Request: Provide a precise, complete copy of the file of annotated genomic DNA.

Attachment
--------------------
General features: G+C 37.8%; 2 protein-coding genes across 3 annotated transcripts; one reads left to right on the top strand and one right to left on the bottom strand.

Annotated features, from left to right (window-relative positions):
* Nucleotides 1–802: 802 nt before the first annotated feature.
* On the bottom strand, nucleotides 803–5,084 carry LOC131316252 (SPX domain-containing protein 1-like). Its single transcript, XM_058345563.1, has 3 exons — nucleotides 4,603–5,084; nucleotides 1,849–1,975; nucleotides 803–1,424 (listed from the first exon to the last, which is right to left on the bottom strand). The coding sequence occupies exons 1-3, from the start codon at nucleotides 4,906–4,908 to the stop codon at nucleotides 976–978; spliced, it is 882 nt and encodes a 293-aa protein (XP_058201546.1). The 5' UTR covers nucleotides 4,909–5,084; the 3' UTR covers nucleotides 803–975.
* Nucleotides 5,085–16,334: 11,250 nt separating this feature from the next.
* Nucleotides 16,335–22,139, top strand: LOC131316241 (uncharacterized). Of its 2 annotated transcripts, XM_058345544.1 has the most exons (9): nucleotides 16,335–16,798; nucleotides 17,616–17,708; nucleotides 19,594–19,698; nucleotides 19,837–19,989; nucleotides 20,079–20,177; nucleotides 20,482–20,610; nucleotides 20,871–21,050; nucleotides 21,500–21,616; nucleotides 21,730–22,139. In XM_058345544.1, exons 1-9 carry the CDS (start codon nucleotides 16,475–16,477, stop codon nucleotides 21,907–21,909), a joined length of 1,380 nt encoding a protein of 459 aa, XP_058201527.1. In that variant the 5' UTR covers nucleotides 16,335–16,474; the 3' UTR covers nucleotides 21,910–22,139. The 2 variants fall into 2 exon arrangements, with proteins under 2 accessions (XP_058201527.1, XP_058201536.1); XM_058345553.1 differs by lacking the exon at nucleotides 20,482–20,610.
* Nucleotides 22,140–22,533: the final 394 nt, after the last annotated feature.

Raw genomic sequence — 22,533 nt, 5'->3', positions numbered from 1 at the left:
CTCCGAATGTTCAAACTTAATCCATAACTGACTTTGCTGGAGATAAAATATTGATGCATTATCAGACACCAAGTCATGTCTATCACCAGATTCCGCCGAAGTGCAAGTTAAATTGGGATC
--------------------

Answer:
General features: G+C 37.8%; 2 protein-coding genes across 3 annotated transcripts; one reads left to right on the top strand and one right to left on the bottom strand.

Annotated features, from left to right (window-relative positions):
* Nucleotides 1–802: 802 nt before the first annotated feature.
* On the bottom strand, nucleotides 803–5,084 carry LOC131316252 (SPX domain-containing protein 1-like). Its single transcript, XM_058345563.1, has 3 exons — nucleotides 4,603–5,084; nucleotides 1,849–1,975; nucleotides 803–1,424 (listed from the first exon to the last, which is right to left on the bottom strand). The coding sequence occupies exons 1-3, from the start codon at nucleotides 4,906–4,908 to the stop codon at nucleotides 976–978; spliced, it is 882 nt and encodes a 293-aa protein (XP_058201546.1). The 5' UTR covers nucleotides 4,909–5,084; the 3' UTR covers nucleotides 803–975.
* Nucleotides 5,085–16,334: 11,250 nt separating this feature from the next.
* Nucleotides 16,335–22,139, top strand: LOC131316241 (uncharacterized). Of its 2 annotated transcripts, XM_058345544.1 has the most exons (9): nucleotides 16,335–16,798; nucleotides 17,616–17,708; nucleotides 19,594–19,698; nucleotides 19,837–19,989; nucleotides 20,079–20,177; nucleotides 20,482–20,610; nucleotides 20,871–21,050; nucleotides 21,500–21,616; nucleotides 21,730–22,139. In XM_058345544.1, exons 1-9 carry the CDS (start codon nucleotides 16,475–16,477, stop codon nucleotides 21,907–21,909), a joined length of 1,380 nt encoding a protein of 459 aa, XP_058201527.1. In that variant the 5' UTR covers nucleotides 16,335–16,474; the 3' UTR covers nucleotides 21,910–22,139. The 2 variants fall into 2 exon arrangements, with proteins under 2 accessions (XP_058201527.1, XP_058201536.1); XM_058345553.1 differs by lacking the exon at nucleotides 20,482–20,610.
* Nucleotides 22,140–22,533: the final 394 nt, after the last annotated feature.

Raw genomic sequence — 22,533 nt, 5'->3', positions numbered from 1 at the left:
CTCCGAATGTTCAAACTTAATCCATAACTGACTTTGCTGGAGATAAAATATTGATGCATTATCAGACACCAAGTCATGTCTATCACCAGATTCCGCCGAAGTGCAAGTTAAATTGGGATC